The trial of a suspected warlord Gibril Massaquoi, a former Sierra Leonean rebel commander who is accused of committing war crimes in Liberia, began on Wednesday in the Finnish city of Tampere, where he was arrested in March last year.
Gibril Massaquoi, a Sierra Leonean living in Finland since 2008, is accused of murder, aggravated war crimes and aggravated crimes against humanity during the West African country’s internal conflict a generation ago.
Mr Massaquoi, 51, who was allegedly known by the nickname “Angel Gabriel” entered the Pirkanmaa District Court shortly after 10 a.m local time, dressed in a grey pinstripe suit and a face mask. The session commenced with an official reading of the charges levelled against him by State Prosecutor, Tom Laitinen.
Massaquoi denies the charges levelled against him.
The court will also move to Liberia and neighbouring Sierra Leone in mid-February to hear testimony from up to 80 witnesses and visit sites where the atrocities are alleged to have been carried out under Massaquoi’s orders.
Prosecutors have demanded a life sentence for a grisly litany of killings, rapes and torture they say were carried out by Massaquoi and soldiers under his command between 1999 and 2003.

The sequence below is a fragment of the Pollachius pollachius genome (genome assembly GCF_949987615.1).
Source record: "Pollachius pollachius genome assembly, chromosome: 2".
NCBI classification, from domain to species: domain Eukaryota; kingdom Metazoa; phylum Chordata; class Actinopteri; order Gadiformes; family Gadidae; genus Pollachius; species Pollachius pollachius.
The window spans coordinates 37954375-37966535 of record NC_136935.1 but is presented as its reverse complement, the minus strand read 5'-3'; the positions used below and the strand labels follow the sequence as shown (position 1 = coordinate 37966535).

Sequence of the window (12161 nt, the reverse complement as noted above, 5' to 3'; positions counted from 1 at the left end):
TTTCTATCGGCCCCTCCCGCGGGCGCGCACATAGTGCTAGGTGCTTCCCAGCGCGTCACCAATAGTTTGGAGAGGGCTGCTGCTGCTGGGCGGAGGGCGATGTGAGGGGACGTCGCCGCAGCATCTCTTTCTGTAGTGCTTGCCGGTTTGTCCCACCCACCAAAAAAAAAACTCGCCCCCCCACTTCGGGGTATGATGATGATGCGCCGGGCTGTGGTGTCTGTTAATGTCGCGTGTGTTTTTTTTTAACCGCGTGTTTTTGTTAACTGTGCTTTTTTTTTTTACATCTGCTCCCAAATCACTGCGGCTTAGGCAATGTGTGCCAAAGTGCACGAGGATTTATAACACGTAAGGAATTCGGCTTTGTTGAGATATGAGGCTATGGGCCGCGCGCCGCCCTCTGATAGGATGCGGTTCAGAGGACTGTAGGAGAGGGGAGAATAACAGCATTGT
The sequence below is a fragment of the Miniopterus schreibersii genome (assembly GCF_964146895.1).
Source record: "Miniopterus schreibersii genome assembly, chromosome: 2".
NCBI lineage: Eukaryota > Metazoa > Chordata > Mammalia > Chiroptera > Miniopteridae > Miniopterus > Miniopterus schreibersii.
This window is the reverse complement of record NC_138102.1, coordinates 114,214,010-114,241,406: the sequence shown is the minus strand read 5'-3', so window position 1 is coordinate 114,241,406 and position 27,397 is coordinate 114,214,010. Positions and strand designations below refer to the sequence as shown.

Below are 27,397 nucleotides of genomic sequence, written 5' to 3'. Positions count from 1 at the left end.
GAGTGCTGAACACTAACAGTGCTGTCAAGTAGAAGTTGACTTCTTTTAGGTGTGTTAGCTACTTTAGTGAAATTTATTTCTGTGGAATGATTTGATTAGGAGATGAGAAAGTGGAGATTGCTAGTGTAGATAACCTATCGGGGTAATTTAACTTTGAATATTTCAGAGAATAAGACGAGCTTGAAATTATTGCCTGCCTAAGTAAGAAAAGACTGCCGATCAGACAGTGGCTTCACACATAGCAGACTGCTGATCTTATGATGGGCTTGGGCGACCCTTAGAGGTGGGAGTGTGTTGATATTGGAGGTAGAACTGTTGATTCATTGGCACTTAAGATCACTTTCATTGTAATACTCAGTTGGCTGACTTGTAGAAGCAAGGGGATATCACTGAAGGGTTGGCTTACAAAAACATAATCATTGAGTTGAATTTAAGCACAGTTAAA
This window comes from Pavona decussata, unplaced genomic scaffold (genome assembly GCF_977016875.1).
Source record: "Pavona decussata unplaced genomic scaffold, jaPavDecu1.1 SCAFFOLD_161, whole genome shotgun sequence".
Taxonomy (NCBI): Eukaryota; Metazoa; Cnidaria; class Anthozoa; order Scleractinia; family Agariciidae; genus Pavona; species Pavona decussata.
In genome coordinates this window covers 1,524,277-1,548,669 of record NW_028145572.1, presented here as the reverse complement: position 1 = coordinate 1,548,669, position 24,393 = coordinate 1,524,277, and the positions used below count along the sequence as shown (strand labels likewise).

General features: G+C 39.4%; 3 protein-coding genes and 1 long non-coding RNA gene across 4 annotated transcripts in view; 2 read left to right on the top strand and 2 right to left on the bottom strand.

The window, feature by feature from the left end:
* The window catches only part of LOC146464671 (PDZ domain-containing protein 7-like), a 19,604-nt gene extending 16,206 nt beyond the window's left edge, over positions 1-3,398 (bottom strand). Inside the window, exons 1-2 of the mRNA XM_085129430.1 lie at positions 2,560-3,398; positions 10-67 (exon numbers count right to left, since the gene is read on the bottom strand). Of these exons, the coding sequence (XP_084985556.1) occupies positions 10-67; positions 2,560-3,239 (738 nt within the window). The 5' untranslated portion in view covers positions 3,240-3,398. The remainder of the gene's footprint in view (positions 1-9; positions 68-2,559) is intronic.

Life sentences in Finland mean on average 14 years imprisonment, with prisoners released after a safety review.
Court documents contend he held an “extremely senior and influential position” in the RUF, one of the main militias fighting alongside president Charles Taylor’s NPFL forces.
Finnish law can allow for the prosecution of serious crimes committed abroad.
Mr Massaquoi’s defence team denied the charges levelled against him. “The defence is based on written evidence,” said Kaarle Gummerus, his lead lawyer, in a brief response. Speaking to Finnish reporters outside the courtroom, Gummerus repeated the defence’s argument that Mr Massaquoi was not present in Liberia during the time that the crimes allegedly took place.
Who is Massaquoi?
Mr Massaquoi is a former high-ranking officer of the Revolutionary United Front (RUF) but was not prosecuted for his role in Sierra Leone’s civil war, because he was an informant of the United Nations-backed Special Court for Sierra Leone (SCSL). He was instrumental in the SCSL’s convictions of other former RUF commanders and former Liberian President Charles Taylor, who is now serving a 50-year sentence for aiding and abetting war crimes in Sierra Leone. In 2006, Finland signed a law allowing the placement of SCSL informants in the northern European country. Mr Massaquoi arrived in 2008, and settled in Tampere, Finland’s third largest city, some two hours away from the capital Helsinki, according to a report by public broadcaster YLE.
In 2018, an investigation into his alleged crimes was launched by Finland’s National Bureau of Investigation (NBI). Civitas Maxima, a victims’ group based in Switzerland, and Global Justice and Research Project (GJRP), based in Liberia, had hinted the NBI about Massaquoi’s alleged crimes on the Liberian soil. He was arrested in March last year and indicted on January 25 this year. NBI said it interviewed several witnesses in Liberia and Sierra Leone, who it says will testify in the West African nations later this month.
Observers are eager to hear the witnesses of both the prosecutor and defence and how the narratives would play out.
NEWS/PHOTO SOURCE: News Agencies | KALLE PARKKINEN/LEHTIKUVA/AP